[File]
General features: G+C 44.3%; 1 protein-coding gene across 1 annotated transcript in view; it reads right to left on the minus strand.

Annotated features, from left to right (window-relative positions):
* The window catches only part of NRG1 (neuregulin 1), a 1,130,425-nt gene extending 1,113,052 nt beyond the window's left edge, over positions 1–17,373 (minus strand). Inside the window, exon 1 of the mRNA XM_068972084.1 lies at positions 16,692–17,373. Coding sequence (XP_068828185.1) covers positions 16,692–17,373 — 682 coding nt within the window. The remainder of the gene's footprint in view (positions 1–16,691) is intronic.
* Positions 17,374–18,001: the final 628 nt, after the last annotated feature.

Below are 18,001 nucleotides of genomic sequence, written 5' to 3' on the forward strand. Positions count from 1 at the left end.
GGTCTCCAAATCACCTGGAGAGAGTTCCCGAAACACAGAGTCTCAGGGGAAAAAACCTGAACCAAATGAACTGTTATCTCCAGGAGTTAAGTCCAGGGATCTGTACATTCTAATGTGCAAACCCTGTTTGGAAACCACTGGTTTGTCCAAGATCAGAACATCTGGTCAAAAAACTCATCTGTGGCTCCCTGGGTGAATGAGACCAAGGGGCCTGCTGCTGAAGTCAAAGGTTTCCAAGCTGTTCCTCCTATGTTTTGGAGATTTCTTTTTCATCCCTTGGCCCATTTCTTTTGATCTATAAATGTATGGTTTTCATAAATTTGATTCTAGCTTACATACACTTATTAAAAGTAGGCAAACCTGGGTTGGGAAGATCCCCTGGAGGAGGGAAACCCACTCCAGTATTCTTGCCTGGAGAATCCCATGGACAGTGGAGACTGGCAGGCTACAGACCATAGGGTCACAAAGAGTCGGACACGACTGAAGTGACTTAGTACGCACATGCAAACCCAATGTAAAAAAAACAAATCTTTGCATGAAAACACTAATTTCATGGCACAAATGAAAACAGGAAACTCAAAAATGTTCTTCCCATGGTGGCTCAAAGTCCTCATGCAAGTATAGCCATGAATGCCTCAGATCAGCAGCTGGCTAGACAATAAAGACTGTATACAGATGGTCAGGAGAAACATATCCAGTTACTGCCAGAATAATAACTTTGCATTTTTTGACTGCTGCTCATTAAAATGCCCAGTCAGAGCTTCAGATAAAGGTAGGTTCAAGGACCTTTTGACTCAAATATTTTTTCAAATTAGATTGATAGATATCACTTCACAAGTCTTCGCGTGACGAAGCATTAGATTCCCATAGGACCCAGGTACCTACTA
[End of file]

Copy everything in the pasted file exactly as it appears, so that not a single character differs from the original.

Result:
General features: G+C 44.3%; 1 protein-coding gene across 1 annotated transcript in view; it reads right to left on the minus strand.

Annotated features, from left to right (window-relative positions):
* The window catches only part of NRG1 (neuregulin 1), a 1,130,425-nt gene extending 1,113,052 nt beyond the window's left edge, over positions 1–17,373 (minus strand). Inside the window, exon 1 of the mRNA XM_068972084.1 lies at positions 16,692–17,373. Coding sequence (XP_068828185.1) covers positions 16,692–17,373 — 682 coding nt within the window. The remainder of the gene's footprint in view (positions 1–16,691) is intronic.
* Positions 17,374–18,001: the final 628 nt, after the last annotated feature.

Below are 18,001 nucleotides of genomic sequence, written 5' to 3' on the forward strand. Positions count from 1 at the left end.
GGTCTCCAAATCACCTGGAGAGAGTTCCCGAAACACAGAGTCTCAGGGGAAAAAACCTGAACCAAATGAACTGTTATCTCCAGGAGTTAAGTCCAGGGATCTGTACATTCTAATGTGCAAACCCTGTTTGGAAACCACTGGTTTGTCCAAGATCAGAACATCTGGTCAAAAAACTCATCTGTGGCTCCCTGGGTGAATGAGACCAAGGGGCCTGCTGCTGAAGTCAAAGGTTTCCAAGCTGTTCCTCCTATGTTTTGGAGATTTCTTTTTCATCCCTTGGCCCATTTCTTTTGATCTATAAATGTATGGTTTTCATAAATTTGATTCTAGCTTACATACACTTATTAAAAGTAGGCAAACCTGGGTTGGGAAGATCCCCTGGAGGAGGGAAACCCACTCCAGTATTCTTGCCTGGAGAATCCCATGGACAGTGGAGACTGGCAGGCTACAGACCATAGGGTCACAAAGAGTCGGACACGACTGAAGTGACTTAGTACGCACATGCAAACCCAATGTAAAAAAAACAAATCTTTGCATGAAAACACTAATTTCATGGCACAAATGAAAACAGGAAACTCAAAAATGTTCTTCCCATGGTGGCTCAAAGTCCTCATGCAAGTATAGCCATGAATGCCTCAGATCAGCAGCTGGCTAGACAATAAAGACTGTATACAGATGGTCAGGAGAAACATATCCAGTTACTGCCAGAATAATAACTTTGCATTTTTTGACTGCTGCTCATTAAAATGCCCAGTCAGAGCTTCAGATAAAGGTAGGTTCAAGGACCTTTTGACTCAAATATTTTTTCAAATTAGATTGATAGATATCACTTCACAAGTCTTCGCGTGACGAAGCATTAGATTCCCATAGGACCCAGGTACCTACTA